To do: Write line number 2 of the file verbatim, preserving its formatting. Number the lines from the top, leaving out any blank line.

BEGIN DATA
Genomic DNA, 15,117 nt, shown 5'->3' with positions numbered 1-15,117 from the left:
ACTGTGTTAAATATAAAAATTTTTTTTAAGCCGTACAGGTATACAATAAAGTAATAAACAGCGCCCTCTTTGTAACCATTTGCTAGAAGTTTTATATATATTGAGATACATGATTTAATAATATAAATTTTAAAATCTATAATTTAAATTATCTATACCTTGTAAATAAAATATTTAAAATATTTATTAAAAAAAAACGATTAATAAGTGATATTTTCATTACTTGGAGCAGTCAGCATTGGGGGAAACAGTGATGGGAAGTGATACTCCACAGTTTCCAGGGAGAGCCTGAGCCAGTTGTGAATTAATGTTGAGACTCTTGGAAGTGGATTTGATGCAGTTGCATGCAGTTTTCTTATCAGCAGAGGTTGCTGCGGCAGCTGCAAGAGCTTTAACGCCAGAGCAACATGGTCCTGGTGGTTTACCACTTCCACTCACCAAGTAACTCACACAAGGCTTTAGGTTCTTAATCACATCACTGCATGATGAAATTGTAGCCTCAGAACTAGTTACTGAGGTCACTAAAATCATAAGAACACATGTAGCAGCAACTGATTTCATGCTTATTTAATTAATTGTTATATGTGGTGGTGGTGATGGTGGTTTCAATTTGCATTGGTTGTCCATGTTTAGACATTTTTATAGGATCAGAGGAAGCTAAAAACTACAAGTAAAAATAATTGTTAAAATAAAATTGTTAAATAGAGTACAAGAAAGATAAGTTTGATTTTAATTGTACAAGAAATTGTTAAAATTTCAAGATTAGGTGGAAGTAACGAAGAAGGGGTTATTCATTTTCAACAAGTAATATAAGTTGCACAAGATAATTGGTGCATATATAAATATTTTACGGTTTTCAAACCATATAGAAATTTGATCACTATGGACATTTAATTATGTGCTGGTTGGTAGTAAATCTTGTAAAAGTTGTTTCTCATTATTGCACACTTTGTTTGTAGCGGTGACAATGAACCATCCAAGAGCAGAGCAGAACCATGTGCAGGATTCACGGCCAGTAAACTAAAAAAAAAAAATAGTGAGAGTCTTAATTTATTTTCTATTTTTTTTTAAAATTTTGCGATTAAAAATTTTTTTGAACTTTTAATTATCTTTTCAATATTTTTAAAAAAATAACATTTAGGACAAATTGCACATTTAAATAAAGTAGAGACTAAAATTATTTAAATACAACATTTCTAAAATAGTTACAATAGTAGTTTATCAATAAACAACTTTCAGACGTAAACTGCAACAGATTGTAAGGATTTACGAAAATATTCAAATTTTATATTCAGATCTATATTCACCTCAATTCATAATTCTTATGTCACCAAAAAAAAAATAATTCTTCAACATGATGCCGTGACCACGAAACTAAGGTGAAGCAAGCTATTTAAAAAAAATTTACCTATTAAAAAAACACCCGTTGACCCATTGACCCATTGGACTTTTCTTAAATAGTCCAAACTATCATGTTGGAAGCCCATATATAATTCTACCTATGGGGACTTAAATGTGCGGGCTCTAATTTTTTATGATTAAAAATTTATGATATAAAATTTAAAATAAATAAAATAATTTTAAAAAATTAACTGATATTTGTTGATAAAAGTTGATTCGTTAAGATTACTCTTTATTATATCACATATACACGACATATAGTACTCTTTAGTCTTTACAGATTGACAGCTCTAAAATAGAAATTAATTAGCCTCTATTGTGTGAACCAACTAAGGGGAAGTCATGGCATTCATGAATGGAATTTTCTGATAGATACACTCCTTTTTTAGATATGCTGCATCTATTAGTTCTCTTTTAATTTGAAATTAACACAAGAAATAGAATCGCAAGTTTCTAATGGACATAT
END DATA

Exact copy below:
ACTGTGTTAAATATAAAAATTTTTTTTAAGCCGTACAGGTATACAATAAAGTAATAAACAGCGCCCTCTTTGTAACCATTTGCTAGAAGTTTTATATATATTGAGATACATGATTTAATAATATAAATTTTAAAATCTATAATTTAAATTATCTATACCTTGTAAATAAAATATTTAAAATATTTATTAAAAAAAAACGATTAATAAGTGATATTTTCATTACTTGGAGCAGTCAGCATTGGGGGAAACAGTGATGGGAAGTGATACTCCACAGTTTCCAGGGAGAGCCTGAGCCAGTTGTGAATTAATGTTGAGACTCTTGGAAGTGGATTTGATGCAGTTGCATGCAGTTTTCTTATCAGCAGAGGTTGCTGCGGCAGCTGCAAGAGCTTTAACGCCAGAGCAACATGGTCCTGGTGGTTTACCACTTCCACTCACCAAGTAACTCACACAAGGCTTTAGGTTCTTAATCACATCACTGCATGATGAAATTGTAGCCTCAGAACTAGTTACTGAGGTCACTAAAATCATAAGAACACATGTAGCAGCAACTGATTTCATGCTTATTTAATTAATTGTTATATGTGGTGGTGGTGATGGTGGTTTCAATTTGCATTGGTTGTCCATGTTTAGACATTTTTATAGGATCAGAGGAAGCTAAAAACTACAAGTAAAAATAATTGTTAAAATAAAATTGTTAAATAGAGTACAAGAAAGATAAGTTTGATTTTAATTGTACAAGAAATTGTTAAAATTTCAAGATTAGGTGGAAGTAACGAAGAAGGGGTTATTCATTTTCAACAAGTAATATAAGTTGCACAAGATAATTGGTGCATATATAAATATTTTACGGTTTTCAAACCATATAGAAATTTGATCACTATGGACATTTAATTATGTGCTGGTTGGTAGTAAATCTTGTAAAAGTTGTTTCTCATTATTGCACACTTTGTTTGTAGCGGTGACAATGAACCATCCAAGAGCAGAGCAGAACCATGTGCAGGATTCACGGCCAGTAAACTAAAAAAAAAAAATAGTGAGAGTCTTAATTTATTTTCTATTTTTTTTTAAAATTTTGCGATTAAAAATTTTTTTGAACTTTTAATTATCTTTTCAATATTTTTAAAAAAATAACATTTAGGACAAATTGCACATTTAAATAAAGTAGAGACTAAAATTATTTAAATACAACATTTCTAAAATAGTTACAATAGTAGTTTATCAATAAACAACTTTCAGACGTAAACTGCAACAGATTGTAAGGATTTACGAAAATATTCAAATTTTATATTCAGATCTATATTCACCTCAATTCATAATTCTTATGTCACCAAAAAAAAAATAATTCTTCAACATGATGCCGTGACCACGAAACTAAGGTGAAGCAAGCTATTTAAAAAAAATTTACCTATTAAAAAAACACCCGTTGACCCATTGACCCATTGGACTTTTCTTAAATAGTCCAAACTATCATGTTGGAAGCCCATATATAATTCTACCTATGGGGACTTAAATGTGCGGGCTCTAATTTTTTATGATTAAAAATTTATGATATAAAATTTAAAATAAATAAAATAATTTTAAAAAATTAACTGATATTTGTTGATAAAAGTTGATTCGTTAAGATTACTCTTTATTATATCACATATACACGACATATAGTACTCTTTAGTCTTTACAGATTGACAGCTCTAAAATAGAAATTAATTAGCCTCTATTGTGTGAACCAACTAAGGGGAAGTCATGGCATTCATGAATGGAATTTTCTGATAGATACACTCCTTTTTTAGATATGCTGCATCTATTAGTTCTCTTTTAATTTGAAATTAACACAAGAAATAGAATCGCAAGTTTCTAATGGACATAT